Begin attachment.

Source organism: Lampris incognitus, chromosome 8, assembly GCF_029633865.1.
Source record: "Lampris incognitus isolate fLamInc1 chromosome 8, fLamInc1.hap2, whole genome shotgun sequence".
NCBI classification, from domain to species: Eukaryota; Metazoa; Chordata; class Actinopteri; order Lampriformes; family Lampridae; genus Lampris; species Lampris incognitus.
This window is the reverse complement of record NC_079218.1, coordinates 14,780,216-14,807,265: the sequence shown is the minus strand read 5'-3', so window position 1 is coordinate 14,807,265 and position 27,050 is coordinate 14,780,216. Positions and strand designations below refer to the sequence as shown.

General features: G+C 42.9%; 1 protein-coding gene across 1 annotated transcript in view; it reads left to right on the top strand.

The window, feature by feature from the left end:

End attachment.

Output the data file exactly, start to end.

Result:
Source organism: Lampris incognitus, chromosome 8, assembly GCF_029633865.1.
Source record: "Lampris incognitus isolate fLamInc1 chromosome 8, fLamInc1.hap2, whole genome shotgun sequence".
NCBI classification, from domain to species: Eukaryota; Metazoa; Chordata; class Actinopteri; order Lampriformes; family Lampridae; genus Lampris; species Lampris incognitus.
This window is the reverse complement of record NC_079218.1, coordinates 14,780,216-14,807,265: the sequence shown is the minus strand read 5'-3', so window position 1 is coordinate 14,807,265 and position 27,050 is coordinate 14,780,216. Positions and strand designations below refer to the sequence as shown.

General features: G+C 42.9%; 1 protein-coding gene across 1 annotated transcript in view; it reads left to right on the top strand.

The window, feature by feature from the left end: